Not all friendships last forever, even very good ones. That’s because over time, people tend to grow in different directions. When a friendship ends, it could be the case that you changed, she's changed or you’ve both changed.
Or, perhaps, your friendship has gradually fallen out of sync because “life” intervened. She’s engaged and you’re single; she’s married and you’re divorced; or you’ve lost your job while her career success has been nothing short of meteoric. Perhaps her income is so much greater than yours that you can no longer do the same things, whether it’s planning a shopping jaunt or weekend getaway.
Or you may be a stay-at-home mom with two precious kids while your friend is preoccupied with infertility problems. Or you used to share an office but no longer work for the same company; or you used to live in the same neighborhood but one of you has moved on to another city, state or country.
The bottom line: Changed life circumstances have altered your friendship.
Whenever we get close to someone, whether it is a friend or lover, we tend to suspend the possibility that the relationship will someday end. But statistics prove otherwise—both for romantic and platonic friendships. In fact, most friendships wind up having expiration dates. One study by Dutch researchers found that people tend to shed at least half of their close friends every seven years.
Here are some of the warning signs that a friendship may be fraying:
1) Scheduling get-togethers has become a nightmare.
Your calendars never seem to mesh and you can’t find a convenient time to get together. While you are both lamenting, “We have to get together, you are still too busy. Could it be that you and/or your friend have relegated each other so far down on the social pecking order that other relationships always seem to take precedence?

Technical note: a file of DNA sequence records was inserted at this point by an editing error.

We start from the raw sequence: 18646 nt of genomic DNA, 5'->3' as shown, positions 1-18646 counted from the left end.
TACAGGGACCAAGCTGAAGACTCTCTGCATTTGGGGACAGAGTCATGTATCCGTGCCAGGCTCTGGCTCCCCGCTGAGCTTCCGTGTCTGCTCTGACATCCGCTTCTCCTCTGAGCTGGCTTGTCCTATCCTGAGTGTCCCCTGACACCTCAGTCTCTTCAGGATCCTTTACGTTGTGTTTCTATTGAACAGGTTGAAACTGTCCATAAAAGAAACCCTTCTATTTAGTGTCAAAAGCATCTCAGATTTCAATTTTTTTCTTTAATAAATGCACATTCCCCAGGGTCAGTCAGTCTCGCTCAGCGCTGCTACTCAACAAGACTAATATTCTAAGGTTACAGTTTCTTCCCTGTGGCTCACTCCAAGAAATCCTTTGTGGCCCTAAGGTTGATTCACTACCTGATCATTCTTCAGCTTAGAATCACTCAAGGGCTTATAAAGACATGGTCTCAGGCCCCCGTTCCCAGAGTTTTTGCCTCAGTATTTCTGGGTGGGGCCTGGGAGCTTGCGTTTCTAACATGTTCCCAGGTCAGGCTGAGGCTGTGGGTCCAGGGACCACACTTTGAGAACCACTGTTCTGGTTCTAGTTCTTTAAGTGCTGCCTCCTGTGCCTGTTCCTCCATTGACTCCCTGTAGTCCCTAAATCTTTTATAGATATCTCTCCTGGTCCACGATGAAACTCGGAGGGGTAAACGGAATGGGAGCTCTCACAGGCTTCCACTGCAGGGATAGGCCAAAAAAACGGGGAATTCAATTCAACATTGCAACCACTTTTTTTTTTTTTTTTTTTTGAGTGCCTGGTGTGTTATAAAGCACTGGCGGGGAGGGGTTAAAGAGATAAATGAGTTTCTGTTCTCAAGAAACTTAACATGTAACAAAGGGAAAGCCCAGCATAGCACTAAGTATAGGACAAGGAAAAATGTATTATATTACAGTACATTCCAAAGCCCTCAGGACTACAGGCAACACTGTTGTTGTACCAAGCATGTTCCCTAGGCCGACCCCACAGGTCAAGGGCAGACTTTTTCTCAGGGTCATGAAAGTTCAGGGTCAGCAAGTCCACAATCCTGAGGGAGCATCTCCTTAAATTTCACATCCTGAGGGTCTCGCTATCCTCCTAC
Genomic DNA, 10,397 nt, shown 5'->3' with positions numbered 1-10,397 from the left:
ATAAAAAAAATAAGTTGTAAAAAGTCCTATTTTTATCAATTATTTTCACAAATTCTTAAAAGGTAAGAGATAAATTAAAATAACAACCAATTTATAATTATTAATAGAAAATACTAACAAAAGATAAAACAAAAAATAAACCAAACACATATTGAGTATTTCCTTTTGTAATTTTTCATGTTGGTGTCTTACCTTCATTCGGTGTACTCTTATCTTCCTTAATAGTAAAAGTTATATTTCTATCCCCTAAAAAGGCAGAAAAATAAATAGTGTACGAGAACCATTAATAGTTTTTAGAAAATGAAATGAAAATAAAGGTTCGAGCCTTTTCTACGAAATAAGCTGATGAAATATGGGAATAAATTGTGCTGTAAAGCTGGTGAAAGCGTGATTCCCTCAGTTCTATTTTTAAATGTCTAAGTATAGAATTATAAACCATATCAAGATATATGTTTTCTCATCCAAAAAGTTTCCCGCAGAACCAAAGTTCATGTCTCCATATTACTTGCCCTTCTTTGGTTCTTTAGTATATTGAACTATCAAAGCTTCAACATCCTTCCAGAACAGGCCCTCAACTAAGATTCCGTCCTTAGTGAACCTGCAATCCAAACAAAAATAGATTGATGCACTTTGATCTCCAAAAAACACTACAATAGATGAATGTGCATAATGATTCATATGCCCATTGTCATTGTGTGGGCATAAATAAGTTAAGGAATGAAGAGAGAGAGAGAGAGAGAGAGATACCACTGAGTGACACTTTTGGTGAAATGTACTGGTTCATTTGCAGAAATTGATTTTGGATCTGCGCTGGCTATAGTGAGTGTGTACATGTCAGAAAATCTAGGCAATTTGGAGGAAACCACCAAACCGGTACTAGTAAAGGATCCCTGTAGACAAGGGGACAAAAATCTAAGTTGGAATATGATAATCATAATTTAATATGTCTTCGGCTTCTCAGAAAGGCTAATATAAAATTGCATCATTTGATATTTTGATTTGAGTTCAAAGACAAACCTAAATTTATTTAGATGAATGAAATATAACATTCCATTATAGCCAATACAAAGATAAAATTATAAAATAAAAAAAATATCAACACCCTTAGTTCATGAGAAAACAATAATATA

2) A sense of boredom and disconnection has set in.
Communication used to be effortless but now it feels forced. There are more silences. When you talk about things that are meaningful to you, her eyes seem to glaze over or she’s glancing down at her cell phone. You lose patience when she banters about things that hold little interest for you.
3) Misunderstandings are growing more frequent.
One of the hallmarks of a close friendship is that two people seem to “get each other.” But recently your relationship has been characterized by frequent miscommunications and misunderstandings. She claims she told you that she couldn’t accompany you to your mammography appointment but you were under the impression that she was coming. She thought you had agreed to meet for dinner on Friday night but you knew you already had plans to go to a movie with someone else.
4) The relationship has started to feel unbalanced.
Healthy friendships are based on reciprocity. Friendships aren’t precisely equal at every point in time: One person may be the giver when the other is the taker. But over time, one friend isn’t always on the giving end. Now, the relationship feels draining because one of you has begun to perceive the other as a needy person, someone who is always a taker, complainer, or Debbie Downer.
5) You don’t feel like she has your back.
Close friendships are mutually supportive, built on trust between friends. Now you feel like she’s more of a frenemy than a friend. She says things that undermine you, and you suspect she isn’t keeping your confidences.
Once you recognize the signs that a friendship may be failing, you need to assess whether it’s reparable. If a friendship has a strong foundation, beginning an open dialogue can set it back on track or help you realize when it’s simply run its course.